Download the paper to the right to get more information on WorkTango’s employee engagement technology and methodology.
Administrative and legislative considerations associated with flexible vacation policies
Suppose a company decides to scrap traditional annual leave policies to let employees take as much time-off as they like. In that case, management needs to consider some critical questions:
- Is this type of vacation time-off policy suitable for the company?
- Can it be equitably administered taking into consideration different jobs and career streams?
- What is the legislative and administrative context of implementing such a policy in the different jurisdictions where the organization operates?
In the U.S. for instance, the Fair Labor Standards Act (FLSA) “does not require payment for time not worked, such as vacations, sick leave or federal or other holidays. These benefits are matters of agreement between an employer and an employee (or the employee’s representative).”
Conversely, the Canada Labour Code provides annual paid vacations explaining that: …an employee must complete a “year of employment” to be entitled to a vacation. The amount of vacation pay for that vacation is based on the wages earned by the employee during that “year of employment”.
Therefore, for organizations based in Canada a good way to meet legislation under a flexible vacation policy is to:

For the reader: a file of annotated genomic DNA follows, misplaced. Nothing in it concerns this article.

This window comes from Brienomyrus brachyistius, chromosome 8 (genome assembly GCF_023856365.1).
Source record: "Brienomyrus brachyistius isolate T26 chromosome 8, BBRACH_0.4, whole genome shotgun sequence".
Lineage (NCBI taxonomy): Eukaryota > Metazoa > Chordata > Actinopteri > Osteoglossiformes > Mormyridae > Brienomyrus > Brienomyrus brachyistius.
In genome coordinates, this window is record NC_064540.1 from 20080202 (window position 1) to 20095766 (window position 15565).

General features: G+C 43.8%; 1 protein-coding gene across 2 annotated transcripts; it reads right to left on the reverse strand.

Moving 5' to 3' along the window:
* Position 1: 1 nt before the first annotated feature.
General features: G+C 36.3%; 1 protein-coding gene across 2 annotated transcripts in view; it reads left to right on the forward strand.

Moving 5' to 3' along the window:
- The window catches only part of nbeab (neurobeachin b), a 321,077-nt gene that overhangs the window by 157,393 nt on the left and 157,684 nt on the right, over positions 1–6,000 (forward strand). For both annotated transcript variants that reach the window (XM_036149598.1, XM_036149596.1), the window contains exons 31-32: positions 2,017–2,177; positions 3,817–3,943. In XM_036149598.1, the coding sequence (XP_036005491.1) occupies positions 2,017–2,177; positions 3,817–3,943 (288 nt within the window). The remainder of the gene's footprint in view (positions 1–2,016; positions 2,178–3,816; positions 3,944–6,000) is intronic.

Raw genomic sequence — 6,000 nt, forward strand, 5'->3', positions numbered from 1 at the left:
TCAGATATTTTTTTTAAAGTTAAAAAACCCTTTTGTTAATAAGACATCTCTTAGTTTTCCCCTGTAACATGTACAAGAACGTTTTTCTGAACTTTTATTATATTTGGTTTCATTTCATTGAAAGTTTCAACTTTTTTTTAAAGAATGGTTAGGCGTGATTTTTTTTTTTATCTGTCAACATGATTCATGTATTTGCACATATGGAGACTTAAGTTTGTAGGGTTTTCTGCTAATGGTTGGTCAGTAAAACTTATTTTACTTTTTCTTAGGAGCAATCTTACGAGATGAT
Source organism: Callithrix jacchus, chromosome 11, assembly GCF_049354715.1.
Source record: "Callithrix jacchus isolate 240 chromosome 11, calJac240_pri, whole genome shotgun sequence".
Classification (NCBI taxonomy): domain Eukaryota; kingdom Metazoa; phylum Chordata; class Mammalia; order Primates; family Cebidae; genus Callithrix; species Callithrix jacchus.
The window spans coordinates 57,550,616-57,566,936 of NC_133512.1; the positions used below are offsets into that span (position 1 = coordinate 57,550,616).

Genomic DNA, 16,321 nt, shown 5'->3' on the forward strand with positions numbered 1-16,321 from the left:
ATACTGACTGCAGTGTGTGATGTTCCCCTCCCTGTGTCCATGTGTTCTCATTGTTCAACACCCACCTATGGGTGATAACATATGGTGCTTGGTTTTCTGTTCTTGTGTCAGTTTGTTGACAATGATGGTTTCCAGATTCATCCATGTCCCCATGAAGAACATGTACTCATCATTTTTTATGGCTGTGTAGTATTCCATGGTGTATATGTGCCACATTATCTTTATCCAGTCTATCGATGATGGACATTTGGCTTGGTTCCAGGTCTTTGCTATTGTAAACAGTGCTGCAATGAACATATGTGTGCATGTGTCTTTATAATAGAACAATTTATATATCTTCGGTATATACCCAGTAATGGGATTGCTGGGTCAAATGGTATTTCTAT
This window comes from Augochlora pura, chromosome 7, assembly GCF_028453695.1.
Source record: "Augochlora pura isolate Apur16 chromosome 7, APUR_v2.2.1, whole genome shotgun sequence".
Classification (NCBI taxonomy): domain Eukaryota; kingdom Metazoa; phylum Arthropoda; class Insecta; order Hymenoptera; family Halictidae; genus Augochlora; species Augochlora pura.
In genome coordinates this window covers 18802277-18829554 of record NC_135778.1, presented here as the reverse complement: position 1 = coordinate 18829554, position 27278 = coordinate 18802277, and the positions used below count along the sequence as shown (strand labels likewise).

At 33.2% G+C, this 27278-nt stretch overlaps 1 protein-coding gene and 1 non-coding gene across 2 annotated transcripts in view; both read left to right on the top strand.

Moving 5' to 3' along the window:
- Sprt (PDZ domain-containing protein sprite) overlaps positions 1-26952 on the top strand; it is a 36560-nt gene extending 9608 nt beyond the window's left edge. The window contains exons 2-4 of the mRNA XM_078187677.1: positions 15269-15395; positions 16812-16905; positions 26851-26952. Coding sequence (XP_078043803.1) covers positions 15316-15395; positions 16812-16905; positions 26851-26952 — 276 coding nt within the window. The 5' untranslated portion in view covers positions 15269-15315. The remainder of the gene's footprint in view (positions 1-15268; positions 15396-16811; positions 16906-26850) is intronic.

- set a minimum number of employee vacation days/pay per individual
- carefully word the organization’s vacation policy to ensure minimum employment standards are met
- establish clear rules such as the notice period (two weeks/one month) employees need to give their immediate manager prior to taking time off, and the maximum number of days that can be taken at one time
As for administering a flexible vacation policy, time away from work must be properly tracked as either “vacation” or “time-off”. The data captured in HRIS can be used to measure how effective the new policy is, how employees are using it, and reveal where changes may be in order.
Evaluate your company culture, the mindset, and actual needs of your employees
Today’s employees need to feel autonomous and responsible. The flexible time-off policy could align perfectly with a corporate culture based on flexibility and trust, and where performance is measured by results rather than attendance.
Developing a corporate culture is a continuous process of improvement that ensures employees feel good about their employer and believe they have a pleasant and promising future.
Employees are a significant source of information to drive the organization.
Regularly monitoring levels of satisfaction about communication, career development, recognition, motivation, relations with immediate superiors, relations with co-workers, teamwork, and work organization ensures the proper functioning of teams and enhances individual feelings of engagement. HR (Human Resource) surveys are informative strategic tools that facilitate day-to-day and longer-term decision-making.
Specialized survey vendors (such as WorkTango) help organizations establish a continuous evaluation process and build a corporate culture centred on the employee experience. Book a demo below to talk to an expert today!